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The Bartolotta Family’s history

The story of Klein’s Kill Fruit Farms Corporation begins with the union between Antonio Bartolotta and Jesse Cooper. Hailing from contrastive upbringings, this couple shared the dreams of fresh mountain air, soil and sun. In the spring of 1921, the Bartolotta newlyweds merged this dream into reality upon purchasing their first farm. Nearly one century and three generations later, Klein’s Kill Fruit Farms still maintains the family business on a much larger scale shipping to customers in over 30 US states.

Jesse Cooper was born to Russell and Jessie Cooper in the Robert Fulton Janet Livingston House in 1895, in Teviotdale, New York.  At the time, Cooper was the latest generation of an old colonial American family who had been prominent farmers since the time of her grandfather, Christian Cooper who died during the year of her birth, aged 110.

Unbeknownst to Jesse, the love of her life, Antonio Bartolotta had left Italy and was passing through Ellis Island in 1904. Nearly 100 miles south of the canopied mountains of the Hudson Valley, Antonio found work in New York City on various railways and it was through this temporary yet necessary profession that he found his way upstate to the small town of Linlithgo.

Hours away from the congested islands and grey skies of an industrialized New York, Antonio found a less cluttered life on a farm owned by George Van Dyke in Columbia County, New York. Van Dyke, a neighbor of the Cooper's introduced Antonio to Jesse in 1913. Instant infatuation lead to their marriage the following year. Within one year of the wedding, Jesse gave birth to Benjamin Bartolotta who would be the first of 13 children, all of whom would be major contributors to the pristine acreage and overall success of Klein's Kill Fruit Farms.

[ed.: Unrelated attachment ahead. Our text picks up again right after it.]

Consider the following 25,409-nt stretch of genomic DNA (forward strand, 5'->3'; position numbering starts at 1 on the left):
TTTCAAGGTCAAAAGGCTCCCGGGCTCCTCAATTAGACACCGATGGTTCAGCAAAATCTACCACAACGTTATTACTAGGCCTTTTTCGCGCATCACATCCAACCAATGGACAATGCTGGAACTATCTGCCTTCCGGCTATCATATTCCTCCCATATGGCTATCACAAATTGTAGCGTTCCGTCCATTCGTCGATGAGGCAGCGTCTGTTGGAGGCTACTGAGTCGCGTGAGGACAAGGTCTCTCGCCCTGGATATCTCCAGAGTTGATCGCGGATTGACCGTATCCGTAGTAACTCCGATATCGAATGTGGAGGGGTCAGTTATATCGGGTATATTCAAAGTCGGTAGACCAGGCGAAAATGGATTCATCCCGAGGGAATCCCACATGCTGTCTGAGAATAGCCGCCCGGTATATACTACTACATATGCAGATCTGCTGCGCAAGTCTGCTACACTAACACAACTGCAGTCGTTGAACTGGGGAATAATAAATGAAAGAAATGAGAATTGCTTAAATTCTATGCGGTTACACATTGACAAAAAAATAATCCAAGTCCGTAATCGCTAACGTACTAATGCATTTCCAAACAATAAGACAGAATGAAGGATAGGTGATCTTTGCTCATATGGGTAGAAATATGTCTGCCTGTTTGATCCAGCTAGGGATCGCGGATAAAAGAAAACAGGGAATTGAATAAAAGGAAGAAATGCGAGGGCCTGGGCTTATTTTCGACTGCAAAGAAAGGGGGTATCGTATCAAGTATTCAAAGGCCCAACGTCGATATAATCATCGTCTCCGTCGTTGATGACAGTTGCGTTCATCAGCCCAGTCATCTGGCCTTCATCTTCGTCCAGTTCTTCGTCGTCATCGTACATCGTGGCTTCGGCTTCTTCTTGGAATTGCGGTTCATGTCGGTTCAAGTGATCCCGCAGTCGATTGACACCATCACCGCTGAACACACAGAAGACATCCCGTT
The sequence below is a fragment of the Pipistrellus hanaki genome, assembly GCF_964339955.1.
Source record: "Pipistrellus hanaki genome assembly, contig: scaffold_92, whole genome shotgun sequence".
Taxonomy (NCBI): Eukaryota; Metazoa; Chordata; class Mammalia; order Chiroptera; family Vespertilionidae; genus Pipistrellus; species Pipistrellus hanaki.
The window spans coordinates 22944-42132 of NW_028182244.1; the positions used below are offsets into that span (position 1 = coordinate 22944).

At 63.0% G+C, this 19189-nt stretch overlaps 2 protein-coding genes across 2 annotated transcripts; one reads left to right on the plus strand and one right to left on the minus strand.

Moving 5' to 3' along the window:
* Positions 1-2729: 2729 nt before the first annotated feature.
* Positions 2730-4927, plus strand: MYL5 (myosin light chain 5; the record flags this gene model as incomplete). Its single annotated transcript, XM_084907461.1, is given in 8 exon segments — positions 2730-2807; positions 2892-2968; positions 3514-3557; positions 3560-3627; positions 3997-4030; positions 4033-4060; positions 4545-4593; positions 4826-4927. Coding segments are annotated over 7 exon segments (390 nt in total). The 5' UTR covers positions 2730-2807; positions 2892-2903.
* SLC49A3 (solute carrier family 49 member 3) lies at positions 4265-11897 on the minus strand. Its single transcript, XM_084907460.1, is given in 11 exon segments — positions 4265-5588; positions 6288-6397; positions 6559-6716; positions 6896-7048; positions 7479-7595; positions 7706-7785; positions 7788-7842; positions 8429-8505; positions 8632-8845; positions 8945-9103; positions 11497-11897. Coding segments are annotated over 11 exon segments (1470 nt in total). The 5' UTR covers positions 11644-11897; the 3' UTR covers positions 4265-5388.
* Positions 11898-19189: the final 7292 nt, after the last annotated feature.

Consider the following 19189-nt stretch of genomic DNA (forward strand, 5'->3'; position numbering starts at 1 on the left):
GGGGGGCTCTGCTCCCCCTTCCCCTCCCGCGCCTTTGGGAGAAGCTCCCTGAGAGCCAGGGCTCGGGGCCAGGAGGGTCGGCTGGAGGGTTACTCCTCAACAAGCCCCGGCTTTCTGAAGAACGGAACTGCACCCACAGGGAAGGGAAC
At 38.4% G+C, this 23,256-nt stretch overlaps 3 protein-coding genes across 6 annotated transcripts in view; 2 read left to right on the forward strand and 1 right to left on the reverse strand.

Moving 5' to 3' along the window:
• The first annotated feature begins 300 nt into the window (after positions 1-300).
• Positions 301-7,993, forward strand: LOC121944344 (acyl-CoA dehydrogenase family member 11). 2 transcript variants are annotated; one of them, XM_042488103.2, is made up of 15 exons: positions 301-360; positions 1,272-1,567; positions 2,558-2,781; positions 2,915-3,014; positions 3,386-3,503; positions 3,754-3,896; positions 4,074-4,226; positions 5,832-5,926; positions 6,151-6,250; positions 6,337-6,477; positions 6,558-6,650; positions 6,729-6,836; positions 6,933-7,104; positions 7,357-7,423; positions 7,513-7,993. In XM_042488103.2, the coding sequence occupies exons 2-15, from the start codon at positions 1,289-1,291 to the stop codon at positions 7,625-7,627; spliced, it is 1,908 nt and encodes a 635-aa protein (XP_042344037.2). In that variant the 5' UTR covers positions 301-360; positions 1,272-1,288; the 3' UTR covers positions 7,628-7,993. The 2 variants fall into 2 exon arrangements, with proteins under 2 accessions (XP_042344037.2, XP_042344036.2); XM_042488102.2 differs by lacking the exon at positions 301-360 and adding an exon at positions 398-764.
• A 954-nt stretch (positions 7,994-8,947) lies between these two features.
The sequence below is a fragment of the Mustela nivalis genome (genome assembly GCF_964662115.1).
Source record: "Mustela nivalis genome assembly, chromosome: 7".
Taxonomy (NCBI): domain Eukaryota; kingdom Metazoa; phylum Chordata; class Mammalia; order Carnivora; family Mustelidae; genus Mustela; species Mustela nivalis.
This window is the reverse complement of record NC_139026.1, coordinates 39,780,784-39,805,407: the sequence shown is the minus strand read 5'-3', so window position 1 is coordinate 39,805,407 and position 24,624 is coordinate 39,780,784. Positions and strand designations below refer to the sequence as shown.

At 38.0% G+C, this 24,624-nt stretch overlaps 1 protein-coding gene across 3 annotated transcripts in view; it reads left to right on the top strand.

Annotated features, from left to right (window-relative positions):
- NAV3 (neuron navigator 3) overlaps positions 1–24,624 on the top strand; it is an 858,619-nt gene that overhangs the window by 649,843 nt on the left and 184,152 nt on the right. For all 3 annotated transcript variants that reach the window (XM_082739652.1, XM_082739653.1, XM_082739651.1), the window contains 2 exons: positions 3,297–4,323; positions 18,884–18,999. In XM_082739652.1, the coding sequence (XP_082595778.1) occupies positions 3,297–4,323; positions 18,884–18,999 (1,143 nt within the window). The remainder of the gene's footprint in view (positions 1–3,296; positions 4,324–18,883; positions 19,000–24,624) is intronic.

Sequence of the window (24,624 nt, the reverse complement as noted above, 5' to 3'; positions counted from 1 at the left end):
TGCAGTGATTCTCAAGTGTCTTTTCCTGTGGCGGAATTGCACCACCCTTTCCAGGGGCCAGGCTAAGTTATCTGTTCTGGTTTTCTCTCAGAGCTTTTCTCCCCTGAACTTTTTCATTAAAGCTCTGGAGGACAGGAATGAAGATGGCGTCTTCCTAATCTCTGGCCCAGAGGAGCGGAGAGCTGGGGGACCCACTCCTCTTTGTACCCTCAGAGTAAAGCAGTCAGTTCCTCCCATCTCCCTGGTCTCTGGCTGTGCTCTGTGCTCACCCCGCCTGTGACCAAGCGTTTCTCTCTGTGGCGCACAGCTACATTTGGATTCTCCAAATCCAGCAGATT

In the seventh year of their marriage, Antonio and Jesse bought their first farm, changing its name from "Home Farm" to "Klein's Kill Fruit Corp." The farm was named for a nearby stream referred to as Klein's Kill. Like many regions in Upstate New York, Dutch colonists had given their surnames to the creeks and rivers which are referred to as "kills" in archaic Dutch.

Over the next 25 years, Antonio and Jesse grew the farm from 225 acres to over 600 acres until Antonio's death in 1956. Upon Antonio's passing, the farm was left to Jesse and her six sons. From this time onward Klein’s Kill became renowned for the beauty of its orchards and the quality of its fruit. While Antonio's death had been untimely, his beloved wife Jesse watched their early dream grow and continue to flourish until her death at age 98 in 1993. Jesse's death was followed by the passing of her two sons Anthony and Benjamin; however, another brother, Phil Bartolotta managed the farm until his retirement in 2007. Today, the remaining brothers, Russell, 85, Alfred, 81 and Robert, 76 along with Russell Jr., 50, run the daily operations of Klein’s Kill Fruit Farm Corporation, a business that continues to thrive, selling fruit from New York to California and many places in between.

Reverberations of the Bartolotta family's success are present today in awards and acknowledgments from several organizations, most recently from the Columbia County Sons & Daughters of Italy. Nearly 108 years after Antonio Bartolotta arrived at Ellis Island, the family was honored by this organization on January 9, 2011 at the Sons & Daughters of Italy Lodge, Greenport, NY. According to Philip Abelabile, Treasurer and Past President of the organization, the award which was first awarded in 1996 is meant to honor our own who have done so much for the area and country.  The Award read in part that the family are "role-models to all Italian Americans."